On the screen was a thin girl, sitting alone on the side of a road in a Nigerian town. From a distance she might not grasp more than a single glance, but when the car stopped and the camera approached her, detachment was evident in her eyes. The crew discovered that she was victimized in a way I didn’t know was possible: She was accused of being a witch and thrown out of her home.
The experience of that girl and 15,000 other children in the Niger Delta was the subject of a lecture, “Female Violence in South Africa: Witch Burnings.” Led by Dr. Robert Peacock from the University of KwaZulu-Natal in Durban, the lecture was part of Social Justice Week, a multi-day event sponsored by the Department of Sociology, Anthropology, and Criminal Justice and the Criminal Justice Society. After a brief introduction to the topic, we watched part of a documentary, Dispatches: Return to Africa’s Witch Children.
Admittedly, I had expected to see violence endured by teenagers or young adults, but so many of the children in the film were hardly old enough to speak fluently. Their bodies were scarred from burns that doctors and nurses won’t treat because the patients are labeled witches. It was great to see non-profits such as Safe Child Africa (formerly Stepping Stones Nigeria) organizing to offer treatment as well as schooling to children abandoned due the stigma of the accusation. It was a relief to learn that international outrage over witch burnings and killings pushed officials to enforce Nigeria’s Child’s Rights Act. But, that does not erase the images. It wasn’t just the scars. Every child had the same look in their eyes that I noticed in the girl sitting on the roadside.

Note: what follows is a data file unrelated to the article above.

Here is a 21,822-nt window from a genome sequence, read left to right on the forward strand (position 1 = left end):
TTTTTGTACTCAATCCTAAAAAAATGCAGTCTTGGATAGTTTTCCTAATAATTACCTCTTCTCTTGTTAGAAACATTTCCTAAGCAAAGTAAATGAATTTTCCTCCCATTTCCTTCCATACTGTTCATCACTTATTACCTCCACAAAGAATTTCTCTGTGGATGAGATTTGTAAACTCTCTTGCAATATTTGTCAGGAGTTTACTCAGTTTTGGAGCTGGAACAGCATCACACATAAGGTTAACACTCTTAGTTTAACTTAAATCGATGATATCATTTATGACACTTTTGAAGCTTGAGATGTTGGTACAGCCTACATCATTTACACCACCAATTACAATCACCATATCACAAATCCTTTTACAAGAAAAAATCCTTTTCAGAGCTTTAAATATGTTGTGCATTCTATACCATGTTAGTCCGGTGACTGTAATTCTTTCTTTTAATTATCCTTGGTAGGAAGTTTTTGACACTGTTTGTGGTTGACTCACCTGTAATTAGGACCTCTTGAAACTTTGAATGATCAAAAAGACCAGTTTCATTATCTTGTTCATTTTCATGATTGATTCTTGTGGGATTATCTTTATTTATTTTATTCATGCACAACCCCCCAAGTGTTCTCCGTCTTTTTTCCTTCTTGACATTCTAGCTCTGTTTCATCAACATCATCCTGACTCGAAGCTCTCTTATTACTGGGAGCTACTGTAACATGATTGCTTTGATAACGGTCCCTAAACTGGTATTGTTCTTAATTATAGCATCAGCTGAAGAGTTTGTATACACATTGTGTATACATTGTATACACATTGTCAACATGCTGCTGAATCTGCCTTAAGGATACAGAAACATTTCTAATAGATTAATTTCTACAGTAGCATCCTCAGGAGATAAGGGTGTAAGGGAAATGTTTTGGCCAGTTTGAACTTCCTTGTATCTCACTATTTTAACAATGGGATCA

As we learned through a discussion, the systematic use of witchcraft accusations is really a manipulation of beliefs. Traditional African religions do include witches, good and bad. But, in the face of economic hardship and the pursuit of political power, that belief was manipulated so that all witches represent evil in the world. A Ghanaian woman in the audience explained how she has seen it firsthand. Once the tradition of beauty and duality is hijacked, what is left is the belief that African traditions are evil. She explained that “by killing all of these children, by killing these so-called witches, we’re really trying to kill ourselves.”
The next day, Dr. Peacock and Matthew Cronje, also from the University of KwaZulu-Natal, visited my class, “Women: Local/Global Connections,” where we discussed corrective rape and issues of sexuality and gender identity in South Africa. We explained some of the struggles we face in the United States, where some progress has been made for the rights of LGBT communities while at the same time we are experiencing a backlash against them. Dr. Peacock and Cronje, though, helped us to contemplate the efficacy of hate crimes legislation in South Africa, something that is still absent there (and in some states of this nation).
In addition to the lecture on witch burnings, Dr. Peacock, Matthew Cronje (another lecturer from South Africa), faculty from my department, and State Representative Brian Sims led events on the legacies of racism, hate crimes against LGBT communities, and the African philosophy of Ubuntu and restorative justice. I changed my work schedule and stayed up late preparing a presentation on my Capstone Project to ensure I could attend each one and though that made for a crazy week, it was rewarding. Social Justice Week was one of the most enriching weeks I’ve had at Arcadia (so far).